Back in April 2002, the Office of Hawaiian Affairs (OHA) filed suit against NASA and the University of Hawaii to prevent Keck Observatory from building six 1.8-meter outrigger telescopes alongside the observatory's two 10-meter domes (S&T: August 2002, page 28). These "sideKecks" would complete the telescope's interferometric array and allow astronomers to produce visual images of the cosmos from Earth with unprecedented resolution.
The OHA suit sought to stop the telescopes' construction by placing a preliminary injunction against NASA until the agency produced a full environmental impact statement (EIS). NASA had produced a less rigorous environmental assessment (EA), resting on the fact that the site was evaluated comprehensively in 1991.
US District Judge Susan Oki Mollway ruled that the OHA suit had merit in that NASA's EA lacked the rigor and comprehensive nature to adequately assess the cumulative environmental impact that further construction on the mountain might have on the ecosystem and possible historical remains. Mauna Kea is home to a rare species of insect and is revered as a sacred place in the Hawaiian culture. It is an ancient burial site for high priests and chieftains.
In the judgment filed by the court, Mollway writes that NASA's EA "fails as a whole to recognize and consider the past actions on the summit of Mauna Kea." Furthermore, Mollway writes, "because there is no previous EIS or EA that encompasses the site of the outrigger telescopes project, NASA's obligation to consider the cumulative impacts of development at the Keck observatory is correspondingly greater."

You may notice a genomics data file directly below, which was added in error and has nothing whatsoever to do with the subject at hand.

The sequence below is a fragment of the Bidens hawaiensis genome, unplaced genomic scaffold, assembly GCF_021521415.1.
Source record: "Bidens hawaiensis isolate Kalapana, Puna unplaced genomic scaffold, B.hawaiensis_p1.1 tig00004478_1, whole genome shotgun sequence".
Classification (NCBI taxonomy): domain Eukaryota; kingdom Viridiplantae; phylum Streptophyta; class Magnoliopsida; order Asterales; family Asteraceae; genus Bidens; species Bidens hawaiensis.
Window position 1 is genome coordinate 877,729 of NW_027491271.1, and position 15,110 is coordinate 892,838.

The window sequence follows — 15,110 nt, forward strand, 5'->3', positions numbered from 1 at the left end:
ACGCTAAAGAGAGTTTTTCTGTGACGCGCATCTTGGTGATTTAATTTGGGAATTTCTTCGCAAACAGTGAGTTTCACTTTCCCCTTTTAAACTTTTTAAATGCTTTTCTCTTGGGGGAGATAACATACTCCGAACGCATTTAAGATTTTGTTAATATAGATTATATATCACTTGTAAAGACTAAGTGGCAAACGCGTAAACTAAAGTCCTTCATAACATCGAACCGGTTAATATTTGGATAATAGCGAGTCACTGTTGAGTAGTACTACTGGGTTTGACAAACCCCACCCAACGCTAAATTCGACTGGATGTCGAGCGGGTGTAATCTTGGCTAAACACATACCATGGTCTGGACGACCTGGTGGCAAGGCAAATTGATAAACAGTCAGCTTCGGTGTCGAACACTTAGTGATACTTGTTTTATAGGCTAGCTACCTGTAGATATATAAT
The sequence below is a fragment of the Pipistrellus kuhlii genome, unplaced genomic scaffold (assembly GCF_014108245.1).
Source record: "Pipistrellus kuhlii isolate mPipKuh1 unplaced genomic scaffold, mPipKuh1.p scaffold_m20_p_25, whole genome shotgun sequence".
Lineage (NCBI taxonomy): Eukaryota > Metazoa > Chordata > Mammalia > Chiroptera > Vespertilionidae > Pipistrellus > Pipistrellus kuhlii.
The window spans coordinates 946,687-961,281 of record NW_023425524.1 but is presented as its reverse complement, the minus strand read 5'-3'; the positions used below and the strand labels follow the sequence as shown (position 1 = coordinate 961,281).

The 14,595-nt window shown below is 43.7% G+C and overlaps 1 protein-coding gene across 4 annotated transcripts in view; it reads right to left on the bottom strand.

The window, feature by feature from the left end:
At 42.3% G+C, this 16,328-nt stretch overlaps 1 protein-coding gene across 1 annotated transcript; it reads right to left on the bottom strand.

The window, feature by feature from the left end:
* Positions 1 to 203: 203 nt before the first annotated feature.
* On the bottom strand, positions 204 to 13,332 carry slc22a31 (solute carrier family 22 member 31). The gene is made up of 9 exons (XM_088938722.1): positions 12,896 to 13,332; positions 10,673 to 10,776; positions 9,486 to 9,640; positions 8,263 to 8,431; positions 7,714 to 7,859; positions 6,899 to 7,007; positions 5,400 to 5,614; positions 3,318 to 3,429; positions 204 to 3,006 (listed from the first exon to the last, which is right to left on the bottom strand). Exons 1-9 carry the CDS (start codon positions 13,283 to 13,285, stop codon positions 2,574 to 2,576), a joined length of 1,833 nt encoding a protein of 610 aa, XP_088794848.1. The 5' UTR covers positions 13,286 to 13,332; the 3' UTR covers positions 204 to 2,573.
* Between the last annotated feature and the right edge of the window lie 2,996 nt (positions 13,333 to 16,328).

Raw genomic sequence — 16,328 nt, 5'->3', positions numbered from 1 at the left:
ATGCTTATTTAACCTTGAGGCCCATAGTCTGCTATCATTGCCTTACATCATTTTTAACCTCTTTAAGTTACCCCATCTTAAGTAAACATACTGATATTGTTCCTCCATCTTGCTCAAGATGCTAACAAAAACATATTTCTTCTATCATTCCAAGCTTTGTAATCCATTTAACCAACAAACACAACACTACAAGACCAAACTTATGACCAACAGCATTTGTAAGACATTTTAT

However, the court refused to rule as to whether NASA must perform a full EIS before beginning construction. Doing so would likely delay the project for nearly a year and could cost millions. Instead, according to Mollway, "The court . . . does not find compelling OHA's argument that NASA's regulations require NASA to prepare an EIS based on the potential impact of the outrigger telescopes project." An EA that meets the requirements laid out in the ruling could be enough, but that will be up to a future court to decide.
In the meanwhile, despite having an inadequate EA, NASA can still proceed with obtaining the permits needed to begin construction. But first, the agency plans to regroup and evaluate the judgment in detail. NASA officials say that all options are being assessed and that no timetable has been set for a decision about the next course of action.
In response to the court ruling, in a prepared statement, Robert McLaren, associate director for the University of Hawaii's Institute for Astronomy, said, "The University of Hawaii remains convinced that spiritual, cultural, and environmental values can be integrated with scientific endeavors for the benefit of all."